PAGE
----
In my opinion, there still needs to be a bit more in FITARA to prohibit agencies from interpreting it as a license to maintain their current operations, which has been problematic to begin with.
FITARA has been considered by many to be the most sweeping IT reform legislation in over 20 years. Now it’s finally the law of the land, at minimum for the next few years until its authorization comes up for renewal.
The reduction of waste and duplication in government IT spending and generation of better performance outcomes are two significant objectives of FITARA and will finally allow an agency CIO (excluding the military departments) to have a significant role in information technology (IT) decisions, including annual and multi-year budgeting, planning, programming, execution, reporting, management, governance, and oversight functions.
FITARA requires Office of Management and Budget (OMB) CIOs to (1) approve their agency’s IT budget requests, (2) certify that IT investments adequately implement incremental development, and (3) ensure that all requested IT positions meet ongoing requirements. In addition, it requires OMB to make changes in its reporting requirements with an emphasis on net program performance and benefits. It forces the General Services administration (GSA) to develop a strategic sourcing initiative “to enhance government-wide acquisition, shared use, and dissemination of software, as well as compliance with end user license agreements.” It also requires the GSA to allow the purchase of a license agreement that is available for use by all executive agencies as one user.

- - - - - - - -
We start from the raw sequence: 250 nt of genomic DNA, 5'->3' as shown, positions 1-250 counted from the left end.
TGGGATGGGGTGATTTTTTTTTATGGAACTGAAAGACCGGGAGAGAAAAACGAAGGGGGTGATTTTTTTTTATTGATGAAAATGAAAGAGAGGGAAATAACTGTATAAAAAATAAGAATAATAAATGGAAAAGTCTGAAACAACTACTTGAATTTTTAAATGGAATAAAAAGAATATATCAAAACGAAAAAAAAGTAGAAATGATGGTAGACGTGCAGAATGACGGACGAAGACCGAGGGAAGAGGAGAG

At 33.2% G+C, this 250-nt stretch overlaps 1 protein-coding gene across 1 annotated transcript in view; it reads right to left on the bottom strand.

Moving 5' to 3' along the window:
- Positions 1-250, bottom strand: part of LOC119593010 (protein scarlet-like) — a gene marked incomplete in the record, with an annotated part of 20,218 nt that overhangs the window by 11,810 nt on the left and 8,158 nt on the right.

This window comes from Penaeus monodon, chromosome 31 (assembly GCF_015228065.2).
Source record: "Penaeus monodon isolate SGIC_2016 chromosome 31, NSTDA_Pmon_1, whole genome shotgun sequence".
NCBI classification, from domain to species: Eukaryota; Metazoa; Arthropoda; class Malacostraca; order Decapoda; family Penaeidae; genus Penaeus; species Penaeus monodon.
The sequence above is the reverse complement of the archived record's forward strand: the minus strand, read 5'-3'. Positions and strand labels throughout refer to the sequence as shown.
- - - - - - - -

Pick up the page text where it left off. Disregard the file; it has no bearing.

Agencies will have the option to create their own criteria for which dollar-size projects must be signed by the CIO and which can be signed by a designated person and for the frequency, depth and scope of IT portfolio evaluation.
The expectation is that the agencies will do the right thing, but history has shown us that there are very few guarantees; some agencies will ignore the legislation and take on that risk especially if there are no penalties for doing so, and some will do the minimum required (as often has been the case) with the IT Dashboard to be compliant.
Here’s hoping that many will take the opportunity to make material progress. What do you think?